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Life's Little Lessons

We arrived home from our spring break vacation, after a 10-hour drive.   Exhausted, we dragged our suitcases through the front door and up the stairs.    

Suddenly my husband's voice broke through the numbness, yelling, "Everybody out of the house!   Right now!"  

The call to action startled us.   "Whyyyyy?" voices whined, but I scooted the children into the yard, as told.   Then I went back in to sharply accuse my husband of unwarranted drama.   The beeping sound of the carbon-monoxide detector stopped me short, however, causing me to pause long enough to see that the door from the den to the screened porch stood wide open.

While my husband investigated the root of our carbon-monoxide problem, I crept around, not knowing if a criminal lurked in a closet, beneath a bed, or behind a door.   I hunted for clues and evidence of vanished valuables.

Two overdue library books spoiled the floorspace near the front door.   The tub of markers used to finish a school project the week before sat on the living room rug.   Our computer in the playroom hummed crazily.   A pair of tennis shoes threatened disaster on the staircase, sofa pillows scattered the den floor, the comforter on the bed in the guest room lay askew, and tools spread across the back porch.  

A dirty towel littered the bathroom tiles.   The TV remote and a half-eaten package of gummies strew across the couch in front of the X-box, which sang an endless loop of music to accompany the PGA golf game stuck on hole seven.   Two forks and a paper plate with a petrified piece of pepperoni pizza adorned the kitchen table.   Sifted mail sat on top of the piano.        Everything looked just as it had when we left.    

Based on my expert examination of the large footprints in the pollen on the porch, one of two things must have happened.   Either (a) after jigging the lock and flinging open the door, the bandit looked at the mess and made a split-second decision that the golden egg would be too hard to find and the risk of a broken ankle was not worth the work required to pull off this heist, or (b) after jigging the lock and flinging open the door, the culprit heard the lone, intermittent beep-beeping of the carbon-monoxide detector and mistook it for a burglar alarm.   Whichever occurred, in his haste to exit, he rudely left the door wide open for any number of vermin to enter at will.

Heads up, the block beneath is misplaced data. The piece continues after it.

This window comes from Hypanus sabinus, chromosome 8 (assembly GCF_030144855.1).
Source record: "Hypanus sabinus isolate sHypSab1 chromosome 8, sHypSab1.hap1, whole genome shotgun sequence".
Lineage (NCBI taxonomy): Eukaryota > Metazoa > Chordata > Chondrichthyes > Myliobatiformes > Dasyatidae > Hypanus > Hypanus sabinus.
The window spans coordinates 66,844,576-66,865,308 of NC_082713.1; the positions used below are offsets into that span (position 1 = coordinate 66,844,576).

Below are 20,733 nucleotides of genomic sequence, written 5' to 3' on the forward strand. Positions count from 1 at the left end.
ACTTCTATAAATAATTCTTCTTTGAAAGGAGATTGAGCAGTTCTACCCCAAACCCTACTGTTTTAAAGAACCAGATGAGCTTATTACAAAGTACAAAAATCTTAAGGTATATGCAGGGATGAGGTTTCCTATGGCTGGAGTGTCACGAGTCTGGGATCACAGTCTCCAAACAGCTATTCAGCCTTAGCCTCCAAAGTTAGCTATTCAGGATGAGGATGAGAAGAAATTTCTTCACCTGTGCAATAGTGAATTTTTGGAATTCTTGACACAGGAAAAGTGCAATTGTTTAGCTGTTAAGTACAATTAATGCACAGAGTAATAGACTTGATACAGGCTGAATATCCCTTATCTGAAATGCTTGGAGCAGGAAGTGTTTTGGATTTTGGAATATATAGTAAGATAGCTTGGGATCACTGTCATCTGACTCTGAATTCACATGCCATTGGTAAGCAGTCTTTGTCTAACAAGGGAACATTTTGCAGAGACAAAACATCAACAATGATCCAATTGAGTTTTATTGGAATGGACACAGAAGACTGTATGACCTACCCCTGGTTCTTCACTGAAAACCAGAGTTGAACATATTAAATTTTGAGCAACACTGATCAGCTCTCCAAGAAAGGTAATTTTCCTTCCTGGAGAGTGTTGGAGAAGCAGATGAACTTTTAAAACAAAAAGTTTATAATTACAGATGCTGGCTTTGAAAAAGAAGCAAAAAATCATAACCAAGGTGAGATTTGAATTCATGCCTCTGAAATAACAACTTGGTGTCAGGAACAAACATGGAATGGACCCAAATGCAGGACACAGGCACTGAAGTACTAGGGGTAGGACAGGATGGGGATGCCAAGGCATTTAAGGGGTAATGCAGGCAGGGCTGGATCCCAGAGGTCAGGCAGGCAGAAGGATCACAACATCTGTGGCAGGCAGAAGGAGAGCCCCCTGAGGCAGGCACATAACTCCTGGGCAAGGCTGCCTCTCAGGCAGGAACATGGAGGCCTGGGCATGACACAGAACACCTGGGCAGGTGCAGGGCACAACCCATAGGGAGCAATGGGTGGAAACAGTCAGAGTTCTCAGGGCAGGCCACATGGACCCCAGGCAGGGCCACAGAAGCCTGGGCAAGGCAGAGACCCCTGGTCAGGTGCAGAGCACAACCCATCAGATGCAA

That's when I saw the note written in red marker on a full sheet of purple construction paper.   It read, Dear Easter Bunny, We are in south Florida.    Although I hadn't yet considered this explanation for the open door and undisturbed personal possessions, it did possibly explain why the footprints on the porch were left by bare feet.

Mr. Easter Bunny, sir, I know the carbon-monoxide alarm sounded surprising.   Next year, if you kindly will, please use the chimney like the guy in the red suit, or at least close the door behind you on your way out; especially if we are somewhere else.   You just can't be too careful with your egg basket these days.

(Lucy Adams lives in Thomson.   Contact her at or go to

Web posted on Thursday, April 15, 2010

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